Aisha Babangida’s work, “Beauty Street,” and feature story “Daily Life,” capture a particular line of shops in the Jimeta Modern Market. In her words, “It’s a street where every shop is like a little theater.” Ms. Babangida’s photo work shows different ways that women beatify themselves from hair styling to nail fixing. Other items of beauty such as dresses, accessories, shoes, and veil that beautify women were also on display.

IMG 2386American University of Nigeria, AUN, on Saturday, November 14, held its tenth annual Founder’s Day and special award ceremony to celebrate its achievements in the last ten years.

Speaking at the event, which took place at the Lamido Aliyu Musdafa Commencement Hall of the University, the Founder of AUN, His Excellency Atiku Abubakar, explained his decision to site the institution in Yola and expressed determination to ensure that AUN will continue to flourish.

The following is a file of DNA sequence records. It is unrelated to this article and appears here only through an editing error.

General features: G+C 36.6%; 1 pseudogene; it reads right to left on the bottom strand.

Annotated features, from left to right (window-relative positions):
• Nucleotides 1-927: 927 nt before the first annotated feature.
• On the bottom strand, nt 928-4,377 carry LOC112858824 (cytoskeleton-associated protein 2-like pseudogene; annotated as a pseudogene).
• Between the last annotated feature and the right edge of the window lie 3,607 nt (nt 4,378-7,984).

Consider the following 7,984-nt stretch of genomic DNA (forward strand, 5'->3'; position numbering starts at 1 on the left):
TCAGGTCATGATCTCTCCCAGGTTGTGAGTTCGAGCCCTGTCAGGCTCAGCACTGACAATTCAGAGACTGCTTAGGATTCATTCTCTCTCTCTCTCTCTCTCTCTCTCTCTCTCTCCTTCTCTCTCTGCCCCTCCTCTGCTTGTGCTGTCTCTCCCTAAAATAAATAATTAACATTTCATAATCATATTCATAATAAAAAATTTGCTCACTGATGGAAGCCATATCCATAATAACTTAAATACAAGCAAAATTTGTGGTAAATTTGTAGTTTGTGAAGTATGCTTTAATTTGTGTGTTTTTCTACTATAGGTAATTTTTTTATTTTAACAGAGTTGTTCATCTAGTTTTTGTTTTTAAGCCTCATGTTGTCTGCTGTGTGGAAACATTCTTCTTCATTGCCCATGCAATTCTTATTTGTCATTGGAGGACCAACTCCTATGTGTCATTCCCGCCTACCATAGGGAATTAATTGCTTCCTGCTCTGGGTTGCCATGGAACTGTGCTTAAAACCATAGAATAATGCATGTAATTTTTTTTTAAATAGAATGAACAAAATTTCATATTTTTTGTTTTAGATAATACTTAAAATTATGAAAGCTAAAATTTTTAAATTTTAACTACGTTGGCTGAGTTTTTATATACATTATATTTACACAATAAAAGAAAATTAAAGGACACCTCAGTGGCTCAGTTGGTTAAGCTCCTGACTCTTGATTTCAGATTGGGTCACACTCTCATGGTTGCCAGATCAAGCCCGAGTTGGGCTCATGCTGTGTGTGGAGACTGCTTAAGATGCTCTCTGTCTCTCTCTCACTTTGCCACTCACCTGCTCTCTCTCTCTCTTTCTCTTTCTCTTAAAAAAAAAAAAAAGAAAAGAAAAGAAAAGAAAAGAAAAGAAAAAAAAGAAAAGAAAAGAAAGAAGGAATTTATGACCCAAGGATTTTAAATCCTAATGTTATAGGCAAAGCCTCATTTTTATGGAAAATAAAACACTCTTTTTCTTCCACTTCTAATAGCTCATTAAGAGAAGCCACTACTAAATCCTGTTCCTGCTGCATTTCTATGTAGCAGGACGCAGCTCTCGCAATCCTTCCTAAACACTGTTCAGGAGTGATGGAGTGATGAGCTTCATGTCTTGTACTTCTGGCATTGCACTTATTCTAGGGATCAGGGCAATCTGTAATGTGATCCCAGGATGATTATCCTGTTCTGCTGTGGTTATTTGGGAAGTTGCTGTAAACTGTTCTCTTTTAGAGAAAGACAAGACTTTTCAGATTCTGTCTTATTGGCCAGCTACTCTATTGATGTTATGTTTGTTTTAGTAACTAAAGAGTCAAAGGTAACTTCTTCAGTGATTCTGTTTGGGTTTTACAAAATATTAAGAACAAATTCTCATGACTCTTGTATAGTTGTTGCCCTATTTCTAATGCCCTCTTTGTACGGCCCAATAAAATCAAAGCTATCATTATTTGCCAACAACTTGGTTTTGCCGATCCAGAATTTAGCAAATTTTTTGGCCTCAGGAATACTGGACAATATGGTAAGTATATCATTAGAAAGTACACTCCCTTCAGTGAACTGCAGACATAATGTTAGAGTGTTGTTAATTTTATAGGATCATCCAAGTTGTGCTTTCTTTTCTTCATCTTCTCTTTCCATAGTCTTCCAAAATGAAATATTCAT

“When we broke ground on this campus, our vision was to build a state-of-the-arts facility in a part of Nigeria that desperately needed a boost. When I look around now, I know that we are on the road to achieving this vision. I shall continue to do all that I can to ensure that the next 10 years of this University will be better than the last,” he said.

AmbkilThe Swedish Ambassador to Nigeria, Svante Kilander, on Tuesday, November 3, took the stage  at the increasingly popular AUN Diplomatic Lecture Series, explaining Sweden’s feminist foreign policy.

Speaking at a crowded Robert Pastor Library auditorium, Ambassador Kilander said Sweden is committed to combating gender discrimination nationally and internationally, urging Nigeria to include anti-sexual violence measures in her fight against terrorism.

“It is very important that while combating terrorism, measures against sexual violence must be included.”

Ambassador Kilander also highlighted the importance of involving women in crucial missions such as sustainable peace-building efforts. 

“Early investments in inclusive peace-building processes that empower women lay a stronger foundation for reconciliation, which in turn contributes to reducing the risk of relapse,”he said.

According to the envoy, Sweden’s feminist policies are rooted